In general operation of the valving portion of the flush valve assembly, with the flush tank filled with water to its normal level and the closure member moved downwardly sealing against the valve seat on the flush valve seat portion,manipulation of the usual flush actuating lever of the flush tank through a chain connection raises or moves the closure member upwardly away from the valve seat permitting the flush tank water to flow downwardly through the now open flush valve seatportion and through the toilet bowl. Upon the raising of the closure member upwardly away from the valve seat, flotation means provided in the closure member retains the same upwardly until the flush tank water level approaches the level of the valveseat, at which time, the closure member through its flotation means follows the water level down to the valve seat gradually closing the closure member onto the valve seat. At the same time, as the valving portion of the flush valve assembly isapproaching and carrying out its closing operation, the lowering of the water level within the flush tank has caused the previously-discussed ball cock float to move downwardly sufficiently for actuating and opening the ball cock admitting water into theflush tank for refilling the same to its predetermined and ball cock controlled water level once the valving portion has closed.

One of the major difficulties with the prior valving portions of the flush valve assemblies has been the problem of establishing and maintaining proper sealing of the closure portion with the valve seat. As pointed out, in the prior assemblies,the valve seat is permanently established and maintained at the upper end of the rigid flush valve seat portion and the closure member necessarily co-operable therewith to establish the proper valving action is guided on the upright overflow tube, therebeing no direct connection between the valve seat and the closure member other than the mounting connection between the flush valve seat portion and the overflow tube. In the installation of the closure members of the prior flush assemblies, therefore,it has been somewhat difficult to establish and maintain the exact proper alignment of the closure members with the overflow tube in order to establish and maintain the necessary proper alignment during closure member movement toward and away from thevalve seat.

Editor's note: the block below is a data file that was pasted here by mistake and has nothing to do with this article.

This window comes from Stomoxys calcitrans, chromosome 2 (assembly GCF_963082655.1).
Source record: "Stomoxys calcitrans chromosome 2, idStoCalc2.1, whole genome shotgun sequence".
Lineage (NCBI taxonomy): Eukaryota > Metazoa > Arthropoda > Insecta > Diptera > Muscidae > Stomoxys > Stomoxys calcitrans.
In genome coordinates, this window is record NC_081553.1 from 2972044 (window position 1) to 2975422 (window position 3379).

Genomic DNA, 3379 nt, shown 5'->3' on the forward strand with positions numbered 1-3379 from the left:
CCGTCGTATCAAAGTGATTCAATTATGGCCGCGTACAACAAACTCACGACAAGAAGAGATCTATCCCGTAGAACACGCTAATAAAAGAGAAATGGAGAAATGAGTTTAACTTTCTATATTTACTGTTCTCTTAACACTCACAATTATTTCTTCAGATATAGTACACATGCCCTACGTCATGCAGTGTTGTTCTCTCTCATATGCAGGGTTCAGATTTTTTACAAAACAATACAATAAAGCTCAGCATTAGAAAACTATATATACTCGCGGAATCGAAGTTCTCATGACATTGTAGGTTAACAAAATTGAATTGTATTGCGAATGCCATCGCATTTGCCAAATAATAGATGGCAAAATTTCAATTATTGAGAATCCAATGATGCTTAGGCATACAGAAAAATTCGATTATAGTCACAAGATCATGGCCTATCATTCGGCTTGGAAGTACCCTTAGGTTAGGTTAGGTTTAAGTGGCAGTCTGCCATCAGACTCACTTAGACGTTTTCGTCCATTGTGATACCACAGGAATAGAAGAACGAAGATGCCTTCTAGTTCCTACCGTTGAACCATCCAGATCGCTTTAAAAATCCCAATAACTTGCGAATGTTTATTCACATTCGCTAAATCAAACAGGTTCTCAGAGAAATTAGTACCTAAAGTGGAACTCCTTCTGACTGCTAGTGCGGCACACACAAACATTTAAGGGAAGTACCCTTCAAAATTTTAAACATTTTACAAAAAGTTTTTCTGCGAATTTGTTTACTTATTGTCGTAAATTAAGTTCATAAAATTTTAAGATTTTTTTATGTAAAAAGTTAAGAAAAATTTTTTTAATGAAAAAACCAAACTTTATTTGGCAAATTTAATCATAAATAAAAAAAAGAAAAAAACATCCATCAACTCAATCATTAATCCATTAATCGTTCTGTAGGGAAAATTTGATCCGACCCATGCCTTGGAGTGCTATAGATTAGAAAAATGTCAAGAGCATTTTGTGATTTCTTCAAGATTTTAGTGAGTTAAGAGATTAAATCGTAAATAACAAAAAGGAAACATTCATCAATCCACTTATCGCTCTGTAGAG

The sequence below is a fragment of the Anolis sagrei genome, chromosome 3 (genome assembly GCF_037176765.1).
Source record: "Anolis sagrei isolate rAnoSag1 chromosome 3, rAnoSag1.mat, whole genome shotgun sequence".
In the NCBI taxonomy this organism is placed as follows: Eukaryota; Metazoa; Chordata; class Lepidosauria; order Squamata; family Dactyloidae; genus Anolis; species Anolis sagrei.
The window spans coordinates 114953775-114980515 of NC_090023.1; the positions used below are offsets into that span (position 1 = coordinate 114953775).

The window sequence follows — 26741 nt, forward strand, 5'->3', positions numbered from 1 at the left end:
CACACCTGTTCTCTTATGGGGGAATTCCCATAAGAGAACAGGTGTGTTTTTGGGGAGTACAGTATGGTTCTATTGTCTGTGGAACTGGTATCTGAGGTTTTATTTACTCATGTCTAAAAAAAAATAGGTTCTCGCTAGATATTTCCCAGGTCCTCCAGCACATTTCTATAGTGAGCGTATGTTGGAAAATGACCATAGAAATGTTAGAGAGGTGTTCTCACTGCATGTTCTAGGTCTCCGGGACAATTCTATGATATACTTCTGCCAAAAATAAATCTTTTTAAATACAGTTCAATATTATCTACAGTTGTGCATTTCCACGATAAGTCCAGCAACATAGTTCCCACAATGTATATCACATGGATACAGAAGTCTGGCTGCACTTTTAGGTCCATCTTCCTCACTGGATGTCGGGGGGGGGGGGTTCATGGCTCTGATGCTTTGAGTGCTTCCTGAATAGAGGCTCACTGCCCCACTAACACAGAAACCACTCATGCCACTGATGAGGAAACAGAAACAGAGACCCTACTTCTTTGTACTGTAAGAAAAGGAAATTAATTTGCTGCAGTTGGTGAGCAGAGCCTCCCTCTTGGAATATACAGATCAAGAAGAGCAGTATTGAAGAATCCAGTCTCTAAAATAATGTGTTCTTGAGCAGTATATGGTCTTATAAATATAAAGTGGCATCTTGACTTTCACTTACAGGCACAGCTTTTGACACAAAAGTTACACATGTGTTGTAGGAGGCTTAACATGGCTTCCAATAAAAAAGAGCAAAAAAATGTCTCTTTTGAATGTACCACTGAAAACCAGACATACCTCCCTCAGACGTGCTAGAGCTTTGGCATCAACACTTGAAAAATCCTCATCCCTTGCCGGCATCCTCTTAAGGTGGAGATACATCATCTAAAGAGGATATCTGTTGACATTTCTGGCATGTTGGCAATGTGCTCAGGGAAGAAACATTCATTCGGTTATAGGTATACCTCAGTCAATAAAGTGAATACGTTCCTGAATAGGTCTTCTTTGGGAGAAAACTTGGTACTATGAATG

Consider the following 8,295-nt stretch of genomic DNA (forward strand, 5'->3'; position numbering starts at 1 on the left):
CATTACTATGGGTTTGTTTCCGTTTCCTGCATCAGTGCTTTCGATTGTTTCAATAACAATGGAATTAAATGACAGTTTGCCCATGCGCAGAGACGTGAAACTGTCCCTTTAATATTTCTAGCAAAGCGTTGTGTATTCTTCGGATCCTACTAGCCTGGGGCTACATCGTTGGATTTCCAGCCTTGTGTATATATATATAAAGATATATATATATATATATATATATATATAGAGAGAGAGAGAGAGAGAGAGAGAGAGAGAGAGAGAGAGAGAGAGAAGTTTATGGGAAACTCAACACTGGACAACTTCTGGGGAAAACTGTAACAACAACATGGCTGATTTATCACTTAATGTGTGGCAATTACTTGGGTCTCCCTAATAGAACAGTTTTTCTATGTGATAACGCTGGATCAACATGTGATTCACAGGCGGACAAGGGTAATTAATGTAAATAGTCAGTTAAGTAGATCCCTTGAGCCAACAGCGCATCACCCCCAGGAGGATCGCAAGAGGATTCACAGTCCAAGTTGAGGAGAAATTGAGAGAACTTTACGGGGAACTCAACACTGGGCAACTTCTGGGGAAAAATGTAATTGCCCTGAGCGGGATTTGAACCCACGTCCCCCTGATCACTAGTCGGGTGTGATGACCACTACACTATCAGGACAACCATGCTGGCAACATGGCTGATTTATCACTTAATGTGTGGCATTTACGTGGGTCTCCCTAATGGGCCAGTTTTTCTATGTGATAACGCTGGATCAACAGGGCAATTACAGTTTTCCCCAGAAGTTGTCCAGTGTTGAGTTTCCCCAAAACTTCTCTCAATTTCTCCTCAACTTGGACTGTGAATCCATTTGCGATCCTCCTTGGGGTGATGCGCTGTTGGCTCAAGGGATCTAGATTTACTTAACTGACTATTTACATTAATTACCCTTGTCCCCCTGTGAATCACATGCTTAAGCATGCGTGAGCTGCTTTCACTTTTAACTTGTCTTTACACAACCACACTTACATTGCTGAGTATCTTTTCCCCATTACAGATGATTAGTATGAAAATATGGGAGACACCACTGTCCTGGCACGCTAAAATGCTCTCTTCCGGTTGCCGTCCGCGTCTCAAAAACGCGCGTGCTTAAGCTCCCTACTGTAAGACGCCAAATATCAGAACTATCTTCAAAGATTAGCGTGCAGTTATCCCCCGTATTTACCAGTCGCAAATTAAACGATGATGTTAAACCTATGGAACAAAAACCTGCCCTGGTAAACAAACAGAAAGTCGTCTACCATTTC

If the closure member of the flush valve assembly does not close and seal watertight against the valve seat after every flushing action, water leakage through the valving portion will occur between such flushing actions. This not only creates awaste of water, which can be considerable over a period of time, but also creates a noise problem which can become quite irritating. With a constant water loss from the flush tank through the valving portion of the flush valve assembly, the water levelin the flush tank gradually decreases and ultimately the controlling float of the previously-described ball cock drops to a level sufficient to actuate the ball cock and admit a sufficient amount of water into the flush tank to refill the same to itspredetermined intended water level. The inflowing water into the flush tank creates noise and if repeated frequently, it becomes an irritating noise.

Even after proper alignment has been accomplished between the valve seat and closure member in the flush valve assembly, after repeated use over a period of time, the closure member can become worn and distorted so that improper leakage begins tooccur. This requires replacement of the closure member in order to re-establish the proper valving function. Thus, with the prior flush valve assemblies, the alignment problems are again encountered and similar difficulties presented.